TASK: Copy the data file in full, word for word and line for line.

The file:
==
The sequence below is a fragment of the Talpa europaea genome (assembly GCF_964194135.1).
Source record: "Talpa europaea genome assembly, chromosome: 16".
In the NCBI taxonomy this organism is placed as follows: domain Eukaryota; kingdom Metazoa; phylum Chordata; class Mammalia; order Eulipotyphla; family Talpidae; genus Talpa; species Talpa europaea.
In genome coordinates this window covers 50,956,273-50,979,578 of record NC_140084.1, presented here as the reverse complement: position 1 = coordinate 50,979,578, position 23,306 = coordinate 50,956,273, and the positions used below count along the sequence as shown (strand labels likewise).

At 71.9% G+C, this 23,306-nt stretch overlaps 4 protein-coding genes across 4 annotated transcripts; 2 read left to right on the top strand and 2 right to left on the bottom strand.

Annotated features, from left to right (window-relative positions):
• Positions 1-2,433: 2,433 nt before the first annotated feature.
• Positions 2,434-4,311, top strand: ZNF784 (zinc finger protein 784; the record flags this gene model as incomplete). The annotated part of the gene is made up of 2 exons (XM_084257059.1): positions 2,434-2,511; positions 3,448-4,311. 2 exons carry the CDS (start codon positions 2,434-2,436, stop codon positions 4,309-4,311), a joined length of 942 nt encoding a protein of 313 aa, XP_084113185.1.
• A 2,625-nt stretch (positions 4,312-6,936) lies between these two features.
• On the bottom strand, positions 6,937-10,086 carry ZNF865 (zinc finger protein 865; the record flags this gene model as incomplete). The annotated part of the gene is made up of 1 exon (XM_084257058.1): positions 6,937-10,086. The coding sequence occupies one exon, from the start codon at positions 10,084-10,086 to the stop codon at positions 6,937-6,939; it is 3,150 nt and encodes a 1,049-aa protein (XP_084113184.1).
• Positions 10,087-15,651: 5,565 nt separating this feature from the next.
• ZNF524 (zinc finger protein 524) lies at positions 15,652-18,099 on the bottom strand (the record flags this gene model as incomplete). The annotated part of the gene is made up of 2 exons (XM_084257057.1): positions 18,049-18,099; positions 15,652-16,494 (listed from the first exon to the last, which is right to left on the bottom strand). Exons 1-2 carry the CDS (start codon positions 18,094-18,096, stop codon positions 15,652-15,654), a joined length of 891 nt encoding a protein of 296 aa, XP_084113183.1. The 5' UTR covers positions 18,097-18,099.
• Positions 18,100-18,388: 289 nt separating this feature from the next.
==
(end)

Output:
The sequence below is a fragment of the Talpa europaea genome (assembly GCF_964194135.1).
Source record: "Talpa europaea genome assembly, chromosome: 16".
In the NCBI taxonomy this organism is placed as follows: domain Eukaryota; kingdom Metazoa; phylum Chordata; class Mammalia; order Eulipotyphla; family Talpidae; genus Talpa; species Talpa europaea.
In genome coordinates this window covers 50,956,273-50,979,578 of record NC_140084.1, presented here as the reverse complement: position 1 = coordinate 50,979,578, position 23,306 = coordinate 50,956,273, and the positions used below count along the sequence as shown (strand labels likewise).

At 71.9% G+C, this 23,306-nt stretch overlaps 4 protein-coding genes across 4 annotated transcripts; 2 read left to right on the top strand and 2 right to left on the bottom strand.

Annotated features, from left to right (window-relative positions):
• Positions 1-2,433: 2,433 nt before the first annotated feature.
• Positions 2,434-4,311, top strand: ZNF784 (zinc finger protein 784; the record flags this gene model as incomplete). The annotated part of the gene is made up of 2 exons (XM_084257059.1): positions 2,434-2,511; positions 3,448-4,311. 2 exons carry the CDS (start codon positions 2,434-2,436, stop codon positions 4,309-4,311), a joined length of 942 nt encoding a protein of 313 aa, XP_084113185.1.
• A 2,625-nt stretch (positions 4,312-6,936) lies between these two features.
• On the bottom strand, positions 6,937-10,086 carry ZNF865 (zinc finger protein 865; the record flags this gene model as incomplete). The annotated part of the gene is made up of 1 exon (XM_084257058.1): positions 6,937-10,086. The coding sequence occupies one exon, from the start codon at positions 10,084-10,086 to the stop codon at positions 6,937-6,939; it is 3,150 nt and encodes a 1,049-aa protein (XP_084113184.1).
• Positions 10,087-15,651: 5,565 nt separating this feature from the next.
• ZNF524 (zinc finger protein 524) lies at positions 15,652-18,099 on the bottom strand (the record flags this gene model as incomplete). The annotated part of the gene is made up of 2 exons (XM_084257057.1): positions 18,049-18,099; positions 15,652-16,494 (listed from the first exon to the last, which is right to left on the bottom strand). Exons 1-2 carry the CDS (start codon positions 18,094-18,096, stop codon positions 15,652-15,654), a joined length of 891 nt encoding a protein of 296 aa, XP_084113183.1. The 5' UTR covers positions 18,097-18,099.
• Positions 18,100-18,388: 289 nt separating this feature from the next.